Tethering ban could prevent neglect and abuse
By Daphna Nachminovitch
Today, like every other day, Bear is chained up and surrounded by piles of junk, cornfields, and half a dozen other dogs. The grass that once grew under his feet is long gone, worn down by his daily pacing back and forth, dragging his heavy logging chain, which is attached to his collar by a huge metal ring that digs into his skin and rubs it raw. At over 80 pounds, with his ears crudely cropped close to his head—a mutilation that was almost certainly carried out at home without pain relief—Bear looks intimidating, but he’ll readily roll over for a tummy rub on the rare occasions when one is offered.
PETA’s fieldworkers have been visiting Bear for two years, and they’ve done all they can to make his existence less miserable. But their visits don’t change the fact that he’s serving a life sentence without parole, which Gates County law currently does nothing to prevent.
Bear and the other dogs chained at this residence have sturdy wooden doghouses now, thanks to PETA, but previously they had only overturned plastic barrels, a tree trunk, or nothing at all for shelter. Their water buckets are usually filthy, green, and slimy with algae. PETA fieldworkers once found the rotting corpse of a toad in one dog’s bucket. Sometimes, the owners can’t say with any certainty when the dogs last ate.
Dogs at this property regularly suffer from parasite infestations, severe flystrike, bloody wounds, skin and eye inflammations and infections, and other untreated health problems, as is common with chained dogs. One frigid day in December, fieldworkers found Bear shivering in the cold. At the same time, one of his companions, JR, was suffering from such advanced heartworm disease that he was in congestive heart failure and, for all intents and purposes, drowning in the fluid that had accumulated in his lungs. PETA ensured that JR’s suffering was humanely ended.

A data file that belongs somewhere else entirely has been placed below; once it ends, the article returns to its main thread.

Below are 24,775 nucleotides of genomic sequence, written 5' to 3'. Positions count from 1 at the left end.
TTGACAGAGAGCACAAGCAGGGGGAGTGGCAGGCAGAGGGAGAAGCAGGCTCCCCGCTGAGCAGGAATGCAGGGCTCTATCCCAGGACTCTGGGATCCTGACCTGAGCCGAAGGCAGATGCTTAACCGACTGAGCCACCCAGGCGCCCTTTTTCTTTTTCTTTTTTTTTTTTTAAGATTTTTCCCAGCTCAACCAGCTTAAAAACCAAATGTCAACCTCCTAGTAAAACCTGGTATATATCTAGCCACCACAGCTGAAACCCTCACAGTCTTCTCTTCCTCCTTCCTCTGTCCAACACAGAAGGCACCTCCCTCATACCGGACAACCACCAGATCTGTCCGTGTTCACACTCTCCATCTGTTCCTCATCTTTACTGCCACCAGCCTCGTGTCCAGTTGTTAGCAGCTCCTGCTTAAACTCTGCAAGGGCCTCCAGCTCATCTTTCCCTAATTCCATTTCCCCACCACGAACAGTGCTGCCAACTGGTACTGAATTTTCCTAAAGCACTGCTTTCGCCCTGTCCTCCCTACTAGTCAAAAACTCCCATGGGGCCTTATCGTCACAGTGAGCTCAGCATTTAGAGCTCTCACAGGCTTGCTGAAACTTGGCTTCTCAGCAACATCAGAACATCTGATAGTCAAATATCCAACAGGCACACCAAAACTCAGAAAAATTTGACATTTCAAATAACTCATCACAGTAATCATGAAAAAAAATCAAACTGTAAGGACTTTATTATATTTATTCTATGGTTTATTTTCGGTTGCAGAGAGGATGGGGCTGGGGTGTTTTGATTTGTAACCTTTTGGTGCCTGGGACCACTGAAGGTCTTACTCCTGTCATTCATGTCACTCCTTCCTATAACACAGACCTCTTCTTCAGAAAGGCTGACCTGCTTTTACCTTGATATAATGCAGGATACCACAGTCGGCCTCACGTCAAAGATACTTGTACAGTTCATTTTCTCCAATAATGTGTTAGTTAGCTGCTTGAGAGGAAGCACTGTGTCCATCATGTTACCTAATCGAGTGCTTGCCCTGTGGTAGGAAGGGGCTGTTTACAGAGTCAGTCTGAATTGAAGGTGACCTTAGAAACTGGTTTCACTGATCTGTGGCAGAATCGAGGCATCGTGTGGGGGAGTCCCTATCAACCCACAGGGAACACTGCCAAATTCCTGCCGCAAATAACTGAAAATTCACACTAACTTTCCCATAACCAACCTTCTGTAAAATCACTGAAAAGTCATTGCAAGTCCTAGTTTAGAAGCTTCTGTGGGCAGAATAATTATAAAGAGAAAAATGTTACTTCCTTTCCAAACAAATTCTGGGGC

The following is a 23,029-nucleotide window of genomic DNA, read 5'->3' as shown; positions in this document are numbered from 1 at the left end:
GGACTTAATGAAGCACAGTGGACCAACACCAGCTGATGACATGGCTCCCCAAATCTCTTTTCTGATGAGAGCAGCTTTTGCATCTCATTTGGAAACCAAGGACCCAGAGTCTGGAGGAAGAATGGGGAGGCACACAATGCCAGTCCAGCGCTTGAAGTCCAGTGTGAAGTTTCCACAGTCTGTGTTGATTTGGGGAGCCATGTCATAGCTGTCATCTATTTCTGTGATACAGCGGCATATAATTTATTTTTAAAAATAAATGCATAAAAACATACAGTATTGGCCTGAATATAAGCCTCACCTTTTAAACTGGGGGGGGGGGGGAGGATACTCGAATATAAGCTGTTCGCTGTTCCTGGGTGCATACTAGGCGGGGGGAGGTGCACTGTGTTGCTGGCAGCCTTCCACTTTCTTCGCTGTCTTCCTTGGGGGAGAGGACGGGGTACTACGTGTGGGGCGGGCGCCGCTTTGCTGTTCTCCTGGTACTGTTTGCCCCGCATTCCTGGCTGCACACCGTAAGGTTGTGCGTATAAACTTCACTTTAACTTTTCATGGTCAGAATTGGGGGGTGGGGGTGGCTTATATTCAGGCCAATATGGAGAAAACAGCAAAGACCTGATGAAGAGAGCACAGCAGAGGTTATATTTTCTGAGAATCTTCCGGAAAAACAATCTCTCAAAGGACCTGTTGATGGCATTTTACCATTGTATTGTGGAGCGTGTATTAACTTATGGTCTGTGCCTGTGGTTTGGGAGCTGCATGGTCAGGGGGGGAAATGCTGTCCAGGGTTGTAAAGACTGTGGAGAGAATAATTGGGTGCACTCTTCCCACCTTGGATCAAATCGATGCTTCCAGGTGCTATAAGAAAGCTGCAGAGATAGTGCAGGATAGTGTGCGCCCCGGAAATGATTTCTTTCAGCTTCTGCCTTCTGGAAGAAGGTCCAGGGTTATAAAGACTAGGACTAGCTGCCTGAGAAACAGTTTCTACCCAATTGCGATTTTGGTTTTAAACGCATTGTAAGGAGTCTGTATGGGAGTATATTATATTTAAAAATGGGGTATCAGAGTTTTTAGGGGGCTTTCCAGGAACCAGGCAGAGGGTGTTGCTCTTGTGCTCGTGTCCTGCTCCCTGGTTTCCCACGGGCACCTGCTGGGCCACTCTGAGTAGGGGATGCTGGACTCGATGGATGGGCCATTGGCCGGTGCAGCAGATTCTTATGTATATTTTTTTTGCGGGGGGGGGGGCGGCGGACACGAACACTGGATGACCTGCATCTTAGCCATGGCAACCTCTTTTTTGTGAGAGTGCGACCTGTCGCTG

It’s too late for JR, but a law that was proposed in the wake of the tragic and preventable death, apparently from heatstroke, of another chained dog in Gates County last summer could improve and even save the lives of countless others. The law would make it illegal to keep an unattended dog outside continuously on a chain—but would allow some exemptions for hunting and other activities.
A life sentence at the end of a chain is no life at all. We like to call dogs our “best friends” but don’t always treat them that way. No dog is happy chained up, even when it isn’t freezing cold or suffocatingly hot outside. Dogs are pack animals, who thrive on companionship, exercise, and interaction with others. And all dogs everywhere—regardless of size or breed—are in serious danger when their tethers get tangled up and they can’t reach water or shelter for hours or even days at a time. Continuous tethering is a heartless way to restrain social animals who crave contact both with other dogs and with their human families.
Chaining dogs leads to neglect and abuse, which is why hundreds of jurisdictions nationwide—many of them in North Carolina—have passed ordinances banning or restricting tethering. A public hearing on the law will be held at the Gates County Government Office on April 4 at 10 a.m. Please urge the commissioners to protect dogs by supporting this lifesaving law. The future of Bear and his friends is in your hands.
Daphna Nachminovitch is senior vice president of cruelty investigations for People for the Ethical Treatment of Animals.